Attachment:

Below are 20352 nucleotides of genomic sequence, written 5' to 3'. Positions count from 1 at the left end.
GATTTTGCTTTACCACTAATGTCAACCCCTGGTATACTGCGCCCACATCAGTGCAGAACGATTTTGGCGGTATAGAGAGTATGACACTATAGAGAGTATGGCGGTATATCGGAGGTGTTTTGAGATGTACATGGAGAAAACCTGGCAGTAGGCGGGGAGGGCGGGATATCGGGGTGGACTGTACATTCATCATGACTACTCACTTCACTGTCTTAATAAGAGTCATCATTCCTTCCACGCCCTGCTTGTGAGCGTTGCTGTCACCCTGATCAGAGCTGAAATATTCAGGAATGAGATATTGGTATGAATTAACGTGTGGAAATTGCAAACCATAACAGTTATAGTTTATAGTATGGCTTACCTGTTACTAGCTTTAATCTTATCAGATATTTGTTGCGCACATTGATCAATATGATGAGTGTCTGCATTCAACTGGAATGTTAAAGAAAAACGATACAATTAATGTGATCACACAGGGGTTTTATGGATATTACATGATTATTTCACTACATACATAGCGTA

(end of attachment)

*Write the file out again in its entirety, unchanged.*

Below are 20352 nucleotides of genomic sequence, written 5' to 3'. Positions count from 1 at the left end.
GATTTTGCTTTACCACTAATGTCAACCCCTGGTATACTGCGCCCACATCAGTGCAGAACGATTTTGGCGGTATAGAGAGTATGACACTATAGAGAGTATGGCGGTATATCGGAGGTGTTTTGAGATGTACATGGAGAAAACCTGGCAGTAGGCGGGGAGGGCGGGATATCGGGGTGGACTGTACATTCATCATGACTACTCACTTCACTGTCTTAATAAGAGTCATCATTCCTTCCACGCCCTGCTTGTGAGCGTTGCTGTCACCCTGATCAGAGCTGAAATATTCAGGAATGAGATATTGGTATGAATTAACGTGTGGAAATTGCAAACCATAACAGTTATAGTTTATAGTATGGCTTACCTGTTACTAGCTTTAATCTTATCAGATATTTGTTGCGCACATTGATCAATATGATGAGTGTCTGCATTCAACTGGAATGTTAAAGAAAAACGATACAATTAATGTGATCACACAGGGGTTTTATGGATATTACATGATTATTTCACTACATACATAGCGTA